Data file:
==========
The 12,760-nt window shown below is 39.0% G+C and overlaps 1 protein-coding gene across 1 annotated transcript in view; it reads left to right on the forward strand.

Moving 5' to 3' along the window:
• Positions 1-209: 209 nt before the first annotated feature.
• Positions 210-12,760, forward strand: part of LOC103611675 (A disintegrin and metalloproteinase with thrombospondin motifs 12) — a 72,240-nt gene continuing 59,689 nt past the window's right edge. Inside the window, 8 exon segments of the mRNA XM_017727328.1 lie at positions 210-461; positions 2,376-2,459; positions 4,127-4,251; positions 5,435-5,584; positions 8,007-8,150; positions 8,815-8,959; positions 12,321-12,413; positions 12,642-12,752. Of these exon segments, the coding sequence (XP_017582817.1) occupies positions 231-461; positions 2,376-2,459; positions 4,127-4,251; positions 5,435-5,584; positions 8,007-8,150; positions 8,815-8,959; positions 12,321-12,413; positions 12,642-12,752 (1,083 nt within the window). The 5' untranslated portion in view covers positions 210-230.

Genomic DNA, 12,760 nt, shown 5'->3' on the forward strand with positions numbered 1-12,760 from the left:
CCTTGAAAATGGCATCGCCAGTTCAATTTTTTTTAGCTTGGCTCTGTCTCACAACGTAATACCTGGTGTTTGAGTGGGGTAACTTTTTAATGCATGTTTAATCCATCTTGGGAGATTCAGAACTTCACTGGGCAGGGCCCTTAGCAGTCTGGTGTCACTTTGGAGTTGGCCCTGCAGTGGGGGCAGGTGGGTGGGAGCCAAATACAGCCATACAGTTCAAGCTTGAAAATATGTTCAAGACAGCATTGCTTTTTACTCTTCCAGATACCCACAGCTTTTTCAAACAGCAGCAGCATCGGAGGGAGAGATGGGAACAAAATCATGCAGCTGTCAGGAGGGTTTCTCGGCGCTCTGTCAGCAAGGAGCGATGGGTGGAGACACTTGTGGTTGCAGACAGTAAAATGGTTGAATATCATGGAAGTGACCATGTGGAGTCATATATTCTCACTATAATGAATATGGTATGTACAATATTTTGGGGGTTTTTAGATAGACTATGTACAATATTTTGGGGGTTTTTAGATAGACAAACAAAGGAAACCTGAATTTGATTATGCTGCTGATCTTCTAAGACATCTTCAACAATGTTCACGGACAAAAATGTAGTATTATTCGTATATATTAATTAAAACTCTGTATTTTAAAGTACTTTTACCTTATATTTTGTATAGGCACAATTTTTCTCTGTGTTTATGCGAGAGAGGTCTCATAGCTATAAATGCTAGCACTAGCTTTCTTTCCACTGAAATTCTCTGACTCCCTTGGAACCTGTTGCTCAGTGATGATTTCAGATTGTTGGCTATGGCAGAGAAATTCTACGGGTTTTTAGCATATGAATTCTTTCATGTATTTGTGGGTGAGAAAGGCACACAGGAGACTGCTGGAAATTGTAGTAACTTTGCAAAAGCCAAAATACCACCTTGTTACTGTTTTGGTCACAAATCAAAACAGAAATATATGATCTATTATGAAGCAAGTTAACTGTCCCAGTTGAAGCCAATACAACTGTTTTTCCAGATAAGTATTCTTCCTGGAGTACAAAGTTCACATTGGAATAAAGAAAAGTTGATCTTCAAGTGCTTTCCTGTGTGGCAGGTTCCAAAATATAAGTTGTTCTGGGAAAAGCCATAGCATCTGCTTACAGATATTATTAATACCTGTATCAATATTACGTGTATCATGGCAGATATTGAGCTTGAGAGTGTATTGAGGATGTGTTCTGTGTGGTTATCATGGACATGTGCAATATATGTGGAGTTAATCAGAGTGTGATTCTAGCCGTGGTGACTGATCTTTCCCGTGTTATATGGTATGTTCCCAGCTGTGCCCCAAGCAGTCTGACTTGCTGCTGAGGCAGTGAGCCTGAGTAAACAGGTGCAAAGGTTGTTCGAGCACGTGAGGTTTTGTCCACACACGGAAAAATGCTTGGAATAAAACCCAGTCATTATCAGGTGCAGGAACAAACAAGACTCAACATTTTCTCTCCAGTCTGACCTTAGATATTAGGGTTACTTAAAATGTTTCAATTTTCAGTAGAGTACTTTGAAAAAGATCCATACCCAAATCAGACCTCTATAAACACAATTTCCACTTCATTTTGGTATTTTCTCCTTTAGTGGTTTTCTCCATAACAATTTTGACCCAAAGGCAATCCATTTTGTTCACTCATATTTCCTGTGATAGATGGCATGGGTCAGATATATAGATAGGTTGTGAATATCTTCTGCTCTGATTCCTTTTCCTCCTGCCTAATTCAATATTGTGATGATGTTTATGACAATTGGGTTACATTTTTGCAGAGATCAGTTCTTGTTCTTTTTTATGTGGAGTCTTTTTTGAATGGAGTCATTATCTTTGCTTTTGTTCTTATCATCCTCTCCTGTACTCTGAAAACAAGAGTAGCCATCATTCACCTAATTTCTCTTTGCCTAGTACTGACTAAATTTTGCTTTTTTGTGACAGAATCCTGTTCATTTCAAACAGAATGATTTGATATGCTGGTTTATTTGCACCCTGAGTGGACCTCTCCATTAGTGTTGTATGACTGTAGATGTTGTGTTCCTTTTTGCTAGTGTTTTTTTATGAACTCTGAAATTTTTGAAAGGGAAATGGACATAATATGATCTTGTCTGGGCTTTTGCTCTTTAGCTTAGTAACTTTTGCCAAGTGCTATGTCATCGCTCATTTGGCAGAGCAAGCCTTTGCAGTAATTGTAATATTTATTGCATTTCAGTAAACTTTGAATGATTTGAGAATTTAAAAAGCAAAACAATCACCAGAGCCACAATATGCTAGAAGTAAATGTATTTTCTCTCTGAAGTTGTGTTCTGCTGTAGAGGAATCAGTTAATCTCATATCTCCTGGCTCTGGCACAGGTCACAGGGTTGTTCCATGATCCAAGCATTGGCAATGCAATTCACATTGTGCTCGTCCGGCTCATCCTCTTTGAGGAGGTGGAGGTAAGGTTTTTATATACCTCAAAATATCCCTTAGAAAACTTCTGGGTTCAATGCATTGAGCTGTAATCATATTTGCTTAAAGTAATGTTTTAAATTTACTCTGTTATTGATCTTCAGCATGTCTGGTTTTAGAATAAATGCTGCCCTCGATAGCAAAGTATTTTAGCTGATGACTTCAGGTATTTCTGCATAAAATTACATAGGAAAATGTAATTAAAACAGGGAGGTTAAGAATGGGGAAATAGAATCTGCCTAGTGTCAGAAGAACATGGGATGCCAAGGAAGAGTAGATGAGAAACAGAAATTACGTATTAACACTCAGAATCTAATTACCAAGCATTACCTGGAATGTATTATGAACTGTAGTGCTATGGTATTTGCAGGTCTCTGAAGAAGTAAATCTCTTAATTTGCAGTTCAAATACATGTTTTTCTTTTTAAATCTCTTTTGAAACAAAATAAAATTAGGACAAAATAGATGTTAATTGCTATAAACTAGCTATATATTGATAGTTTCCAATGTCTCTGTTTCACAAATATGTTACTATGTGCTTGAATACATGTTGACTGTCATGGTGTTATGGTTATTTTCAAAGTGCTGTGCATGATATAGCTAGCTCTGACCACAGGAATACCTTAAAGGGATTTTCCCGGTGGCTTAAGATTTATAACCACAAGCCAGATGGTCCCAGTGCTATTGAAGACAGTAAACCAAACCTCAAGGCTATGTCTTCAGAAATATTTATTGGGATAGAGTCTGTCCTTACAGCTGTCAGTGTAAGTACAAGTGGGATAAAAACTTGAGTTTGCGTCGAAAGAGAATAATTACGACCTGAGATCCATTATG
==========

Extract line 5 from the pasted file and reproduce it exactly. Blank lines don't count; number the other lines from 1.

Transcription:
Genomic DNA, 12,760 nt, shown 5'->3' on the forward strand with positions numbered 1-12,760 from the left: